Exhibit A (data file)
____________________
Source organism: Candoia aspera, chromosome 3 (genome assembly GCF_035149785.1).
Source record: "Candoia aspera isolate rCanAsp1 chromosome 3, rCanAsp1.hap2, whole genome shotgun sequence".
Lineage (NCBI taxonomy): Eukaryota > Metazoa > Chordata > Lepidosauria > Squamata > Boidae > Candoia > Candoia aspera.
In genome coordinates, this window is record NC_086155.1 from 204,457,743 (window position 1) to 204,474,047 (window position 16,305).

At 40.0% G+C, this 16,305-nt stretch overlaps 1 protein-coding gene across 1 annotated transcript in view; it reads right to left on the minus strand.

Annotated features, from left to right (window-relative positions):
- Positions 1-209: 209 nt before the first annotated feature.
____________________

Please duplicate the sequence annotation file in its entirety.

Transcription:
Source organism: Candoia aspera, chromosome 3 (genome assembly GCF_035149785.1).
Source record: "Candoia aspera isolate rCanAsp1 chromosome 3, rCanAsp1.hap2, whole genome shotgun sequence".
Lineage (NCBI taxonomy): Eukaryota > Metazoa > Chordata > Lepidosauria > Squamata > Boidae > Candoia > Candoia aspera.
In genome coordinates, this window is record NC_086155.1 from 204,457,743 (window position 1) to 204,474,047 (window position 16,305).

At 40.0% G+C, this 16,305-nt stretch overlaps 1 protein-coding gene across 1 annotated transcript in view; it reads right to left on the minus strand.

Annotated features, from left to right (window-relative positions):
- Positions 1-209: 209 nt before the first annotated feature.